Why Going Back to School After COVID-19 Won’t Be a Return to Normal

As we mark the approximate one-year anniversary of COVID-19 lockdowns across the United States and much of the world, there are two major questions the Education ecosystem is grappling with: How did this happen, and what do we do next? The answers offer us a great opportunity.

How it Happened

In hindsight, there were warning signs. The common cold — which is also caused by coronaviruses — has caused disruptions in schools and nursing homes for decades. The flu is less infectious than COVID-19, but it has also shut down campuses for weeks at a time when outbreaks get particularly severe. For many years, these interruptions were considered “normal,” with teachers often joking that the first year of teaching is spent building immunity to the many pathogens they encounter in the classroom.

Then COVID-19 emerged, and seemingly overnight, we went from “school as normal” to scrambling to adopt virtual learning. Now, school districts across the world are implementing a variety of interventions and waiting for the day when they can go “back to normal.”

But the problem with “back to normal” is that we’re left just as vulnerable as we were before, or perhaps more. The likelihood is that COVID, with its mutations, will become another cold, another flu, meaning another shot we get each year with the hope that we won’t find ourselves in the midst of an epidemic.

Because we had never experienced a pandemic like COVID-19 to show us how vulnerable the classroom is, we didn’t have the technology and resources to implement affordable healthier alternatives.

But now that we have more information at our disposal, we face a choice. Do we return to “business as usual” after COVID? Do we keep building our schools without thinking about how they fit into the transmission of disease and the risk of pandemic or localized outbreak?

Do we keep building our schools without thinking about how they fit into the transmission of disease and the risk of pandemic or localized outbreak?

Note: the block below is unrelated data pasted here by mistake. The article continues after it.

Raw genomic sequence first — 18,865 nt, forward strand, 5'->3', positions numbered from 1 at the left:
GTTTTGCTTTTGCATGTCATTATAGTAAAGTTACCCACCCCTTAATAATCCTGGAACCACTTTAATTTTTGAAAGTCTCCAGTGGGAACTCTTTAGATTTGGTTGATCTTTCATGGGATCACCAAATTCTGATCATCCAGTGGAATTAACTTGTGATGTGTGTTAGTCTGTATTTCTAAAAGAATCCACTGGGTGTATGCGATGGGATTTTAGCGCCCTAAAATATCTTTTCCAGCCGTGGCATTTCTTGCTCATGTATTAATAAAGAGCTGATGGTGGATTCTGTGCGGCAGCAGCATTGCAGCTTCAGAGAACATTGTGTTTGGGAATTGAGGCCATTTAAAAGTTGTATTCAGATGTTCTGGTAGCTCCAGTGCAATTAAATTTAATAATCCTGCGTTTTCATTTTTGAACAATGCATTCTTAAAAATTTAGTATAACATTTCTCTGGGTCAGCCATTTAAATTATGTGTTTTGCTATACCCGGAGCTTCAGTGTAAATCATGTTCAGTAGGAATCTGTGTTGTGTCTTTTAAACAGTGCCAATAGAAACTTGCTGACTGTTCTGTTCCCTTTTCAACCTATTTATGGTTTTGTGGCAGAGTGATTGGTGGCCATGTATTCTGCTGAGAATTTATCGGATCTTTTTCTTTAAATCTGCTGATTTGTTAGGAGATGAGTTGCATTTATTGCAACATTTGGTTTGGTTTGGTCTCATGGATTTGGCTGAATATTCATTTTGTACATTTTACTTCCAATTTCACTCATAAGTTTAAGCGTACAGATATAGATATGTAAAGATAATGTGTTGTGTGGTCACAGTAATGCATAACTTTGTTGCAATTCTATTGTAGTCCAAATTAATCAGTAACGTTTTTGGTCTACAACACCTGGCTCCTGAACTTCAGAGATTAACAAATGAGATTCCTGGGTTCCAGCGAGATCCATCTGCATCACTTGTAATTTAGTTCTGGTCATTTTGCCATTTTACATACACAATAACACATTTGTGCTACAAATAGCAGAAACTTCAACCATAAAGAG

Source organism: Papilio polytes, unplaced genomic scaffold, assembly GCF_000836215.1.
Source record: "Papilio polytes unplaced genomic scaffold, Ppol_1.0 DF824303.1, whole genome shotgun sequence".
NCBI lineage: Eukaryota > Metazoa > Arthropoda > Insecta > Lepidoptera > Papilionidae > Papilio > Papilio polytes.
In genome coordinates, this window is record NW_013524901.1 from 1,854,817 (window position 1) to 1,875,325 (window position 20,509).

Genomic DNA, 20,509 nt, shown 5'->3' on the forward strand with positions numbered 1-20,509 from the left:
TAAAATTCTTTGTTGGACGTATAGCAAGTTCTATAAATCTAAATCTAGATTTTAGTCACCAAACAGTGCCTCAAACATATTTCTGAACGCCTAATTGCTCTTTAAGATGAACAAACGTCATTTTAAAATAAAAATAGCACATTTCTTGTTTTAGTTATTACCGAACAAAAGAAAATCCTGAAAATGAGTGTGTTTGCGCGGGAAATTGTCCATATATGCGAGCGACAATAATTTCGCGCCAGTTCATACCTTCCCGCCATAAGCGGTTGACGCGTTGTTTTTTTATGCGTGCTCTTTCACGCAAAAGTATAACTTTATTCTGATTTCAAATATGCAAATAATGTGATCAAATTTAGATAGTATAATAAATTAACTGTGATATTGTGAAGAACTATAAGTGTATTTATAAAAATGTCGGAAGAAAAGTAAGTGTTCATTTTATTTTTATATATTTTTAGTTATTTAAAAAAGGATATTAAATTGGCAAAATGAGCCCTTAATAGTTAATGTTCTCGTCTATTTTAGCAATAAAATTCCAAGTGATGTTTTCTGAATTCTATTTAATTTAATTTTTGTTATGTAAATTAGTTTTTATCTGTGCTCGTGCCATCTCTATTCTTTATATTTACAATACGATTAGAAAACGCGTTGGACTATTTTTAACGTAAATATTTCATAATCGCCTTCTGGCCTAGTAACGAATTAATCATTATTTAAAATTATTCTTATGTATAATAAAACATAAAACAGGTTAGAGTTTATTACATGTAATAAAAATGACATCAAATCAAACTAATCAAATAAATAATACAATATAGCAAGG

What We Do Next

Ideally, the future is a more refined, better-informed series of strategic interventions. We have the research; we know what works. Research aggregators like the WELL Building Standard, Harvard School of Public Health’s Healthy Buildings Program, and the CDC guidelines for Ventilation in Schools and Childcare Programs make clear the impact our learning environments can have on infection control specifically and student health more broadly.

The recommendations include

  • Consider operable windows
  • Test our indoor air quality (IAQ)
  • Improve our ventilation standards for new construction
  • Recommission and update our existing HVAC equipment
  • Supplement with in-room air purifiers
  • Boost student and faculty immune systems with biophilia and access to natural light
  • Enhance water quality and nutrition standards
  • Specify healthier building materials without dangerous chemical components or off-gassing properties
  • Design for touchless circulation and fixture use

The real challenge comes during planning and implementation. Not all of these strategies are applicable to every campus. Each district — each school — will have to be analyzed for opportunities, resources, and needs before selecting the final solution. Progress may be piecemeal as campuses are strategically renovated or replaced. The goal is not to build Rome in a day but to have a conversation about where our opportunities lie to benefit student and faculty health long-term.

The Opportunity

If there was ever a time to have these conversations, it is now. Parents and communities have a first-hand experience of the importance of health and schools and how our environments are different when we are thinking about transmission risk. It is likely that communities will see bonds for health-related upgrades as an essential investment akin to Tornado Shelters or student technology — not just part of the new paradigm, but a responsible stewardship of resources. And if a project is already planned — whether renovation or new construction — your design team can likely present options for multiple price points, making healthier spaces accessible at any resource level.

We know the rewards for doing so. Healthier students and faculty can mean higher attendance, resilience to outbreak, less disruption to instruction, higher student performance, and possibly even teacher retention. The school building can be a wellness program with 100% participation.

So as the world races to deliver COVID vaccines, it’s time for us to question whether we’re content to go “back to normal.” We have witnessed what happens when the old standard meets new realities. As we prepare bonds and buildings for the future, will we learn from our mistakes, or are we content to risk repeating history?

At HKS, we are here to talk about your facilities — current and future — and how to enhance the resilience, flexibility, and well-being of your learning environments.